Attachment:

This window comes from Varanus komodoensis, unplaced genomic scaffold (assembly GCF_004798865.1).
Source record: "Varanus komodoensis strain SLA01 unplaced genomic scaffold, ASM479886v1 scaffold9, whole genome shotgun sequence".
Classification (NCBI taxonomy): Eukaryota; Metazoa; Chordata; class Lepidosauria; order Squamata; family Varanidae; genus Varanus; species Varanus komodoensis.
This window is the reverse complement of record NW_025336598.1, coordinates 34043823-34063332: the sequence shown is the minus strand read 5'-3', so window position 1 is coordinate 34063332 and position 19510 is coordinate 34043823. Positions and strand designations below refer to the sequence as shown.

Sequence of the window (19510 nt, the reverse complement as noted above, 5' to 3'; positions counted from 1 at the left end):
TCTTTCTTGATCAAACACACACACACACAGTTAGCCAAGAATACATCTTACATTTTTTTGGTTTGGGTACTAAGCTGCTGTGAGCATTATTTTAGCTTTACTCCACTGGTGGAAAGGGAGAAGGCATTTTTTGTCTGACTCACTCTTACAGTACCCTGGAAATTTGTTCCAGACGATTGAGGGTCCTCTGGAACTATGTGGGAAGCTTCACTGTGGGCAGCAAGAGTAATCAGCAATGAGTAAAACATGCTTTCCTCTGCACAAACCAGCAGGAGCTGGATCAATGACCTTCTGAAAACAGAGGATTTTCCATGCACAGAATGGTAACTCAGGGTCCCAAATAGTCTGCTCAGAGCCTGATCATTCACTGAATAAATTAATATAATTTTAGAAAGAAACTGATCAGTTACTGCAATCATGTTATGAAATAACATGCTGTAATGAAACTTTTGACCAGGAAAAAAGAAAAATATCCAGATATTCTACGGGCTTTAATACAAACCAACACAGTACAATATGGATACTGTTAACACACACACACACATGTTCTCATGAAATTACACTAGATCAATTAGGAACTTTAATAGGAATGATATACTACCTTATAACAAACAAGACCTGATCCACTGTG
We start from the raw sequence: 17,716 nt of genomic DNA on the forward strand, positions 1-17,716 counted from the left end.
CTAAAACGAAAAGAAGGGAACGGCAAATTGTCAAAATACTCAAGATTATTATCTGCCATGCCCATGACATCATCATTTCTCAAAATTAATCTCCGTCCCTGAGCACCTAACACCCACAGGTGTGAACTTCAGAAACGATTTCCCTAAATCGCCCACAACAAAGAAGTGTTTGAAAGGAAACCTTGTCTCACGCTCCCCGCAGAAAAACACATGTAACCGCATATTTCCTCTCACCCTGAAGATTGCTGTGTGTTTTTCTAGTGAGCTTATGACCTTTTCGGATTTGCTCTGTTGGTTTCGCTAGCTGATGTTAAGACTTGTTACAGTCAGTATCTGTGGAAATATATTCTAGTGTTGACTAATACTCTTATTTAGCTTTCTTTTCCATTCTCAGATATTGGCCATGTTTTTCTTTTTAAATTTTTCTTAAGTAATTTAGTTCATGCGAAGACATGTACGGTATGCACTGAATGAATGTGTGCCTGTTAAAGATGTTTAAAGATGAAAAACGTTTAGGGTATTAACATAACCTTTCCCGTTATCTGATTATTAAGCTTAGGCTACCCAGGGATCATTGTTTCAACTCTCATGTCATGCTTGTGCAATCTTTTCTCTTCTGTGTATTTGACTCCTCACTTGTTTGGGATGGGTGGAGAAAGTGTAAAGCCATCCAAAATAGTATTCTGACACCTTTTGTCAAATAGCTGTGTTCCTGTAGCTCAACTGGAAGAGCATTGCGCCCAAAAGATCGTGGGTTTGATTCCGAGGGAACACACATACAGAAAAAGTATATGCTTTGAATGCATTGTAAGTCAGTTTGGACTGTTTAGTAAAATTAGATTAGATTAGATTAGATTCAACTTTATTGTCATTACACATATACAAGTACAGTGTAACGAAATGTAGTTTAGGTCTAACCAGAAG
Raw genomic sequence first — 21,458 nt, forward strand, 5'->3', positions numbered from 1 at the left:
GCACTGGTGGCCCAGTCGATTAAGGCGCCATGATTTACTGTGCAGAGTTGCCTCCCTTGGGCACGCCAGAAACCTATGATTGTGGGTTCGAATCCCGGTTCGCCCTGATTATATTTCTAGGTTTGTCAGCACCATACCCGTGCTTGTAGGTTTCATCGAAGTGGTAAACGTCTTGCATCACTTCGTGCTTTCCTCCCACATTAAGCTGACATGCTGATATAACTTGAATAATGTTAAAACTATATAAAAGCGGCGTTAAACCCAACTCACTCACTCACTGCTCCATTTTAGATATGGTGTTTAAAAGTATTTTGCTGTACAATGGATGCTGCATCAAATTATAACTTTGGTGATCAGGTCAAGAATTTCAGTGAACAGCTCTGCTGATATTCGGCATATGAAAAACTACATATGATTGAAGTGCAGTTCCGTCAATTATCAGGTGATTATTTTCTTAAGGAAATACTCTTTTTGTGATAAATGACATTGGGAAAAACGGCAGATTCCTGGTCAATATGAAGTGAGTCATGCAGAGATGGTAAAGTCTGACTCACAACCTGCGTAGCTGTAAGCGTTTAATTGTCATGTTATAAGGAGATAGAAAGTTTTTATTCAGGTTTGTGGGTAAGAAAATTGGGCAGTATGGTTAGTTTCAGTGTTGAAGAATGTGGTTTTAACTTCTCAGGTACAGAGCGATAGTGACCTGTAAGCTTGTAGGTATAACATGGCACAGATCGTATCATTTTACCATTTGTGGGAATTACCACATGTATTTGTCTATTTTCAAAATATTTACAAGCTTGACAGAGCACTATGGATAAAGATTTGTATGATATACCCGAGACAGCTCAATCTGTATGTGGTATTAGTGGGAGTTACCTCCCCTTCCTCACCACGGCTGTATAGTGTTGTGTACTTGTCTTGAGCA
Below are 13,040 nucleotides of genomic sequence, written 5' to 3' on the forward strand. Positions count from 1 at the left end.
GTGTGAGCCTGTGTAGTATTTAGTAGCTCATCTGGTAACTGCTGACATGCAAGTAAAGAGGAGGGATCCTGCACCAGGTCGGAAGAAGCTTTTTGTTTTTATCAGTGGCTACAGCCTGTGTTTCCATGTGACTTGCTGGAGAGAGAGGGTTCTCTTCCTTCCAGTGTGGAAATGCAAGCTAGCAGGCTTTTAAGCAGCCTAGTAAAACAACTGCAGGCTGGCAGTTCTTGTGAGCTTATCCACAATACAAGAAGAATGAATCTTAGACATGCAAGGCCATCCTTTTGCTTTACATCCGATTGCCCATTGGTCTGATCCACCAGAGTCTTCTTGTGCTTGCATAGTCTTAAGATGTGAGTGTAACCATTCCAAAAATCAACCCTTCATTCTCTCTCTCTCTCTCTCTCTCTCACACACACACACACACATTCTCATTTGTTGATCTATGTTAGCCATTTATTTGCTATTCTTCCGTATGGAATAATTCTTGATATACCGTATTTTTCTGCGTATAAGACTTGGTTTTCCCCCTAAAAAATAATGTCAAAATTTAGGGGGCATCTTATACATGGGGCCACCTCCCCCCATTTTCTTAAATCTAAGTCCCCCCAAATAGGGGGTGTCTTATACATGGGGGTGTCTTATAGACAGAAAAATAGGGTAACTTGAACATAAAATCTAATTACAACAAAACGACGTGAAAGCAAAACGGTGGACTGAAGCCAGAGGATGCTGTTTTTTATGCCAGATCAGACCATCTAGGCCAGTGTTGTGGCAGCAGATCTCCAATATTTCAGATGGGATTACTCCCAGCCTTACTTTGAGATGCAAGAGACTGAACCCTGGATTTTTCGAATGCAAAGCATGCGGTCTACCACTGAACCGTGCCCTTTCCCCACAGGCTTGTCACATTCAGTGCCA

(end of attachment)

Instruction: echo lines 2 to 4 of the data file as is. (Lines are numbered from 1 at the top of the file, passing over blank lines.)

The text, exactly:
Source record: "Varanus komodoensis strain SLA01 unplaced genomic scaffold, ASM479886v1 scaffold9, whole genome shotgun sequence".
Classification (NCBI taxonomy): Eukaryota; Metazoa; Chordata; class Lepidosauria; order Squamata; family Varanidae; genus Varanus; species Varanus komodoensis.
This window is the reverse complement of record NW_025336598.1, coordinates 34043823-34063332: the sequence shown is the minus strand read 5'-3', so window position 1 is coordinate 34063332 and position 19510 is coordinate 34043823. Positions and strand designations below refer to the sequence as shown.